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Despite not being able to meet in person, the Open Arms PPI group held a virtual away day, sharing ideas for its future development.

The Open Arms away day

As someone who is fairly new to PPI, attending the Open Arms away day was an interesting and useful exercise. My role in the group is through my work as a communications officer at NDORMS and myself and the comms team helped launch the group in March 2021.

As a newcomer to it all, I have found the terminology can be confusing. Terms like involvement, engagement, and participation are used in different contexts. But the away day opened with Rachel Taylor from the Oxford BRC (the Biomedical Research Centre that funds research collaborations between universities and the NHS) not only explaining how the BRC is structured in Oxford, but crucially, giving a simple explanation of terms used.

  • Involvement: is where patients or the public get involved in planning, designing, communicating about research, perhaps as a patient with 'lived experience'.
  • Engagement – tends to happen later when research is completed e.g. public talks about science.
  • Participation – which is taking part in a trial that has been fully planned and received approval from an ethics committee, and for which you need to explicitly give informed consent.

Open Arms stands for the 'Oxford Patient Engagement Network for Arthritis and Musculoskeletal Conditions'. The group is led by Dr Laura Coates and made up of patients, researchers, and clinicians with a goal to improve research around conditions affecting the bones and joints. A patient's experience of living with a disease, or caring for someone with a condition, can provide that extra level of insight that will help steer research to improve care or treatment.

The away day was intended to take place in person, with the committee and patient partners being able to meet for the first time since the launch of Open Arms during lockdown. Unfortunately, it wasn't to be, and so the group met virtually via Zoom. But the patient partners were sent biscuits to enjoy with their tea during the break!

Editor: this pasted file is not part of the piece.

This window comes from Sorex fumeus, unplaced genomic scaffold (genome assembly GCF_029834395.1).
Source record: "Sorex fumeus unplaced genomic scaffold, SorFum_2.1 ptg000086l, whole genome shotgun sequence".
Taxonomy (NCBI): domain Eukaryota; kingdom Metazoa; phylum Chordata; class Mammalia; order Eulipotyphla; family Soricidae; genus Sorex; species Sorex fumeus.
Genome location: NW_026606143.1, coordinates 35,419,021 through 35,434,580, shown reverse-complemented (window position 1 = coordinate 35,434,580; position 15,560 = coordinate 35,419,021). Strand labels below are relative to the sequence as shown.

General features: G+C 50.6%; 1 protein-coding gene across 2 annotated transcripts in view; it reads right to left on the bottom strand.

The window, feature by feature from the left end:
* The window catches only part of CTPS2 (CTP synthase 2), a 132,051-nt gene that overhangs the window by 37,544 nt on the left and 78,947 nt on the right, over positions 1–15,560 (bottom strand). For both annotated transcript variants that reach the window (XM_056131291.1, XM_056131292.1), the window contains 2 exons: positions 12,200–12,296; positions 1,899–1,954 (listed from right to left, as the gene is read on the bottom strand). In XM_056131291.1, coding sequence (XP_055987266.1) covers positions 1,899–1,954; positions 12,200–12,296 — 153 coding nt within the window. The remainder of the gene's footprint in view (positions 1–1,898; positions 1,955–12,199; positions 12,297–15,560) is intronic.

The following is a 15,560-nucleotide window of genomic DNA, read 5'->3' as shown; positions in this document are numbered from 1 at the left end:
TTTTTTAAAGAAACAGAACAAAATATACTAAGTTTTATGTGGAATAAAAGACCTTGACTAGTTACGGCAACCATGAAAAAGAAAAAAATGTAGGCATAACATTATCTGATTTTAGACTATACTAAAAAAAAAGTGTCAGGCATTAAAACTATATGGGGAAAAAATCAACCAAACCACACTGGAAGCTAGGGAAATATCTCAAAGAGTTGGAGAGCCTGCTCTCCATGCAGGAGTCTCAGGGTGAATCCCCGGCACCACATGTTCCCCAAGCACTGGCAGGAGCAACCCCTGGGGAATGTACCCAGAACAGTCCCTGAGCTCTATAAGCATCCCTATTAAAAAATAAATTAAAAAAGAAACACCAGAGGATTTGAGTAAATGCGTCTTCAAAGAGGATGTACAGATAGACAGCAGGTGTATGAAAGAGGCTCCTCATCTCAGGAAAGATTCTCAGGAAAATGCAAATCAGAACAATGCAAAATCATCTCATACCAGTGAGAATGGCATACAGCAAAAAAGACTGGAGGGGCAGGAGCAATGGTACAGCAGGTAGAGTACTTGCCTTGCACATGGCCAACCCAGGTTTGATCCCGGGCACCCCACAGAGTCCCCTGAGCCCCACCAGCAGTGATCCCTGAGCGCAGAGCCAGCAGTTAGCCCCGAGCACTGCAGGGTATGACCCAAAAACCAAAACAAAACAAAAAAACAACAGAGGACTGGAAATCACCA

The goal of the meeting was to discuss ideas around two key areas:
- Training for PPI members.
- The future of the Open Arms group

Attendees were split out into breakout rooms where thoughts were openly discussion and blue-sky thinking was actively encouraged. This led to a series of ideas and action points which I've summarised here.

Training for PPI members

Some of the common issues and ideas discussed centred on the fact that the Open Arms group had not yet been able to meet in person and build those connections as patients and researchers. A coffee and a face-to-face chat can go a long way in helping people get to know more about others in the group, or just being able to ask a question. Expectations and experience can differ from both the participant and researchers' perspective, so ideas included:

  • Create an induction pack and video.
  • Explain how the PPI group sits within the BRC.
  • Avoid making assumptions that participants are familiar with how meetings are run, hybrid meetings or even calendar management.
  • Start each meeting with a slide to introduce the purpose and expected outcomes.
  • Introduce a buddy system with more experienced members supporting new participants.
  • Train researchers on how to get the best out of their PPI group – to encourage interaction, shift the power balance, and ensure participants feel comfortable.
  • Keep interest up with stimulating talks and events.

The future of Open Arms

Ideas for moving forward with Open Arms also included lots of ideas around communications, meeting in person and building interest with a broader audience across Oxfordshire. Thoughts included:

  • Include PPI input at all stages of research but particularly later in the process in terms of sharing results.
  • Ensure a sense community within the group so that participants don't feel they are missing out on things taking place between official PPI meetings.
  • Hold PPI only meetings – to enable participants to be a bit more open, to bond, collect feedback and discuss thoughts.
  • Expand public interest in the group with community engagement activities such as talks to U3A, WI, stalls at events or shopping centres.
  • Offer tours of the labs at NDORMS to demystify research.
  • Take a lead from programmes like Horrible Histories that explain things in a very simple way.
  • Take part in Podcasts, chatting to patients and clinicians about involvement in research.
  • Engaging with international days such as International Nurses Day, and National Patient Participation Week.

There was plenty of food for thought for the Open Arms committee who are looking forward to an in-person meeting soon to start taking action on these ideas.